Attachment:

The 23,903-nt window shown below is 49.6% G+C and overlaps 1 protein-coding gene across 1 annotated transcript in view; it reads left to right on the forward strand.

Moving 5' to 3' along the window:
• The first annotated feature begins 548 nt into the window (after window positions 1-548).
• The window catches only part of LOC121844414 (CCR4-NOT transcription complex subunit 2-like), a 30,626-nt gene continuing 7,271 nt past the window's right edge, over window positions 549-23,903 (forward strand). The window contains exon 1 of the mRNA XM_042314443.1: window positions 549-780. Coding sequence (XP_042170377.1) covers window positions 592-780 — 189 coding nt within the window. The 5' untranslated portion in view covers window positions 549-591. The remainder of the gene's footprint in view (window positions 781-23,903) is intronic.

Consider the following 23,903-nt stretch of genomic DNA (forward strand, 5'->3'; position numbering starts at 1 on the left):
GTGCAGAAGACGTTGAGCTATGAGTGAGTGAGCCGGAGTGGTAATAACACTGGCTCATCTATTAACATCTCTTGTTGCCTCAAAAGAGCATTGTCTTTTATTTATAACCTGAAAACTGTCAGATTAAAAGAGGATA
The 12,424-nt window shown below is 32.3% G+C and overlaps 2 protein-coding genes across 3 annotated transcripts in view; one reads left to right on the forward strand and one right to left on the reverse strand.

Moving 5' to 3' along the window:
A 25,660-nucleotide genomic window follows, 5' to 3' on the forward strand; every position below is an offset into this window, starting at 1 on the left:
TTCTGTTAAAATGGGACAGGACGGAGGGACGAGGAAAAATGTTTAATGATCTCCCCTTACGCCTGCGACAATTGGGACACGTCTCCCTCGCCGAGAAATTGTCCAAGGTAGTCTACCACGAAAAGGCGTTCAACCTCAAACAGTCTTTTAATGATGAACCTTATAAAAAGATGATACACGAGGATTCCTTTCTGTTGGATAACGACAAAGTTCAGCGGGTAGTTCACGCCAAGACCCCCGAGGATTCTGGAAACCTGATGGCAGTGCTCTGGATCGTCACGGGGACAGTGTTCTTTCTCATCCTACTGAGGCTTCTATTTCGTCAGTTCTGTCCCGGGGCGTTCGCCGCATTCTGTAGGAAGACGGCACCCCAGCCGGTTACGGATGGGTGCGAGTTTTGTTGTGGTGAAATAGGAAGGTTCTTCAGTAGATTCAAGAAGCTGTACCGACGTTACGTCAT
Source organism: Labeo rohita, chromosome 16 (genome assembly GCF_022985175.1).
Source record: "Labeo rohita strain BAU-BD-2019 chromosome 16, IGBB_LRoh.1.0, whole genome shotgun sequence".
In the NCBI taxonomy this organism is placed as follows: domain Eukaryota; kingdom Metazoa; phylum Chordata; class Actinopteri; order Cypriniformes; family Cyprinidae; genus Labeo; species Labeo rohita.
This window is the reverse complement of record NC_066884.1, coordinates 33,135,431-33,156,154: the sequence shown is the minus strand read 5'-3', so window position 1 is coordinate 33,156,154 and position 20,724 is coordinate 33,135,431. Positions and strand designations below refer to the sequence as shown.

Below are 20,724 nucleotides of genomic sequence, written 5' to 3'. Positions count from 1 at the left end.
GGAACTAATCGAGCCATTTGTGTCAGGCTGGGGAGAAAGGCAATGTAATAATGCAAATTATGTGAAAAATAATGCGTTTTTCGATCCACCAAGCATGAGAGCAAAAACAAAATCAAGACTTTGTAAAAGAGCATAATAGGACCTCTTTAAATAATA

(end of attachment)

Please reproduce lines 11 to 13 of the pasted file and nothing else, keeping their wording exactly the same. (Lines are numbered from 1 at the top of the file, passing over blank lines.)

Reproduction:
Source organism: Labeo rohita, chromosome 16 (genome assembly GCF_022985175.1).
Source record: "Labeo rohita strain BAU-BD-2019 chromosome 16, IGBB_LRoh.1.0, whole genome shotgun sequence".
In the NCBI taxonomy this organism is placed as follows: domain Eukaryota; kingdom Metazoa; phylum Chordata; class Actinopteri; order Cypriniformes; family Cyprinidae; genus Labeo; species Labeo rohita.